Indonesia and ISIS


If ISIS becomes a real state, something like the Taliban but with more violent jihad ambitions, would Indonesia establish formal diplomatic ties? Already some Indonesians have gone to Syria and Iraq to fight. With the Indonesian government struggling to manage the domestic terrorist danger, it would be hesitant and certainly not the first if ever to recognise IS, formerly known as ISIS or ISIL.  Especially if IS still maintains its bloodlust and hatred for everyone else. Already politicians have called for censure of IS propaganda, rightly so as IS goes against Pancasila.

 

Heeding Concerns of the Spread of ISIS Across Indonesia
Jarkata Globe

The national and international media continue to report the rapid advance of the Islamic State of Iraq and Syria, or ISIS, but now often referred to as the Islamic State. It is creating an opinion here that ISIS as an entity should not deserve support from any walk of life.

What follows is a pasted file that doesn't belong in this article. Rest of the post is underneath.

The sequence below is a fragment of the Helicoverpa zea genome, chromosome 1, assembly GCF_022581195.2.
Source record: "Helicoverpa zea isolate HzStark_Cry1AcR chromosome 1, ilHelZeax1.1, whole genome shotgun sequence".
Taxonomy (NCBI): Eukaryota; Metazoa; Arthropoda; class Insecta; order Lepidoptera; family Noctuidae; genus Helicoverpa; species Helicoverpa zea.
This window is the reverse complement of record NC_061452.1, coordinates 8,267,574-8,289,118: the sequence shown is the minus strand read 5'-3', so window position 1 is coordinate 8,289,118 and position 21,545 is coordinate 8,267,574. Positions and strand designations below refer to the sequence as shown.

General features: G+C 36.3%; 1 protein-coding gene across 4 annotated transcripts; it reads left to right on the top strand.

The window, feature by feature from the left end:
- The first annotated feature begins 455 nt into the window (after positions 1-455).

In the weeks that followed extensive discussion on the impact of ISIS the Indonesian government decided to officially ban ISIS, arguing that the militant outfit should not be allowed to spread its teachings in the archipelago.

The declaration on the ban of ISIS was made in the presence of high-ranking officials from certain ministries and other government security apparatus including Religious Affairs Minister Lukman Hakim Saifuddin, Foreign Affairs Minister Marty Natalegawa, National Intelligence Agency (BIN) chief Marciano Norman, Justice and Human Rights Minister Amir Syamsuddin, Indonesian Military (TNI) chief Gen. Moeldoko, and National Police chief Gen. Sutarman.